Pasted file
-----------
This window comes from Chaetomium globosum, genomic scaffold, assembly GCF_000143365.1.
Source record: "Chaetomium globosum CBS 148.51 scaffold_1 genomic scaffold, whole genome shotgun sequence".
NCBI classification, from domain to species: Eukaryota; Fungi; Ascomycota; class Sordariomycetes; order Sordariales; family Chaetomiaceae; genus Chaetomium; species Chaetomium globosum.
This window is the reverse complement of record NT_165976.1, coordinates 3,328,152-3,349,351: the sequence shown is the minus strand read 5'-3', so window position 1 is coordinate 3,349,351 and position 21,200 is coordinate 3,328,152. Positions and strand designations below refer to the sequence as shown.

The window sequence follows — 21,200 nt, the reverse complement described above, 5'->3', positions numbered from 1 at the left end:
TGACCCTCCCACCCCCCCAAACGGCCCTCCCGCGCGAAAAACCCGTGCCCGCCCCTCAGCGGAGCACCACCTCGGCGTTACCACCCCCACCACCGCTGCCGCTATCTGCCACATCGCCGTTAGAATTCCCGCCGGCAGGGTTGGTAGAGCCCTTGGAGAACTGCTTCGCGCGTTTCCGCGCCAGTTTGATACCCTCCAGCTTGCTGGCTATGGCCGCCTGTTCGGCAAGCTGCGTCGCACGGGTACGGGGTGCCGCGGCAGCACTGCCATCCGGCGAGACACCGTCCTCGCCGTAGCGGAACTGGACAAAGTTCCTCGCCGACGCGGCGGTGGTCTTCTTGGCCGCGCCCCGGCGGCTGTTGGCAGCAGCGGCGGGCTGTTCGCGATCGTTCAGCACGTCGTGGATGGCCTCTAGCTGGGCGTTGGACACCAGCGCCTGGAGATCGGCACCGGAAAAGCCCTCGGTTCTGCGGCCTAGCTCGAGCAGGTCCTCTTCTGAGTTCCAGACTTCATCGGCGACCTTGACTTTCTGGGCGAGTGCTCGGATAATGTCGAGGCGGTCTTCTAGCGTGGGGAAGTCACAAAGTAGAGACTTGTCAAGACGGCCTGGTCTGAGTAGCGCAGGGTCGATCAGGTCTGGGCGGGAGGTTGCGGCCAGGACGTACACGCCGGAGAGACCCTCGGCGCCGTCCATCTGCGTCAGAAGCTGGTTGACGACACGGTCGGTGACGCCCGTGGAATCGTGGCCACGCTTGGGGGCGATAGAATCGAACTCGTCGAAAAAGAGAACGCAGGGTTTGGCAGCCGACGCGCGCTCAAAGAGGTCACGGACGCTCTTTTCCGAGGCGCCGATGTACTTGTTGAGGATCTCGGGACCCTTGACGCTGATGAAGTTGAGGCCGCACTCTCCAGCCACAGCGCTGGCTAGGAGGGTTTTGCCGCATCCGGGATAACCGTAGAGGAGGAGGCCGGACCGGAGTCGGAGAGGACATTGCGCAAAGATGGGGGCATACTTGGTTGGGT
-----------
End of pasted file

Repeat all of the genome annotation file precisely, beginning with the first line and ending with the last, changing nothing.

This window comes from Chaetomium globosum, genomic scaffold, assembly GCF_000143365.1.
Source record: "Chaetomium globosum CBS 148.51 scaffold_1 genomic scaffold, whole genome shotgun sequence".
NCBI classification, from domain to species: Eukaryota; Fungi; Ascomycota; class Sordariomycetes; order Sordariales; family Chaetomiaceae; genus Chaetomium; species Chaetomium globosum.
This window is the reverse complement of record NT_165976.1, coordinates 3,328,152-3,349,351: the sequence shown is the minus strand read 5'-3', so window position 1 is coordinate 3,349,351 and position 21,200 is coordinate 3,328,152. Positions and strand designations below refer to the sequence as shown.

The window sequence follows — 21,200 nt, the reverse complement described above, 5'->3', positions numbered from 1 at the left end:
TGACCCTCCCACCCCCCCAAACGGCCCTCCCGCGCGAAAAACCCGTGCCCGCCCCTCAGCGGAGCACCACCTCGGCGTTACCACCCCCACCACCGCTGCCGCTATCTGCCACATCGCCGTTAGAATTCCCGCCGGCAGGGTTGGTAGAGCCCTTGGAGAACTGCTTCGCGCGTTTCCGCGCCAGTTTGATACCCTCCAGCTTGCTGGCTATGGCCGCCTGTTCGGCAAGCTGCGTCGCACGGGTACGGGGTGCCGCGGCAGCACTGCCATCCGGCGAGACACCGTCCTCGCCGTAGCGGAACTGGACAAAGTTCCTCGCCGACGCGGCGGTGGTCTTCTTGGCCGCGCCCCGGCGGCTGTTGGCAGCAGCGGCGGGCTGTTCGCGATCGTTCAGCACGTCGTGGATGGCCTCTAGCTGGGCGTTGGACACCAGCGCCTGGAGATCGGCACCGGAAAAGCCCTCGGTTCTGCGGCCTAGCTCGAGCAGGTCCTCTTCTGAGTTCCAGACTTCATCGGCGACCTTGACTTTCTGGGCGAGTGCTCGGATAATGTCGAGGCGGTCTTCTAGCGTGGGGAAGTCACAAAGTAGAGACTTGTCAAGACGGCCTGGTCTGAGTAGCGCAGGGTCGATCAGGTCTGGGCGGGAGGTTGCGGCCAGGACGTACACGCCGGAGAGACCCTCGGCGCCGTCCATCTGCGTCAGAAGCTGGTTGACGACACGGTCGGTGACGCCCGTGGAATCGTGGCCACGCTTGGGGGCGATAGAATCGAACTCGTCGAAAAAGAGAACGCAGGGTTTGGCAGCCGACGCGCGCTCAAAGAGGTCACGGACGCTCTTTTCCGAGGCGCCGATGTACTTGTTGAGGATCTCGGGACCCTTGACGCTGATGAAGTTGAGGCCGCACTCTCCAGCCACAGCGCTGGCTAGGAGGGTTTTGCCGCATCCGGGATAACCGTAGAGGAGGAGGCCGGACCGGAGTCGGAGAGGACATTGCGCAAAGATGGGGGCATACTTGGTTGGGT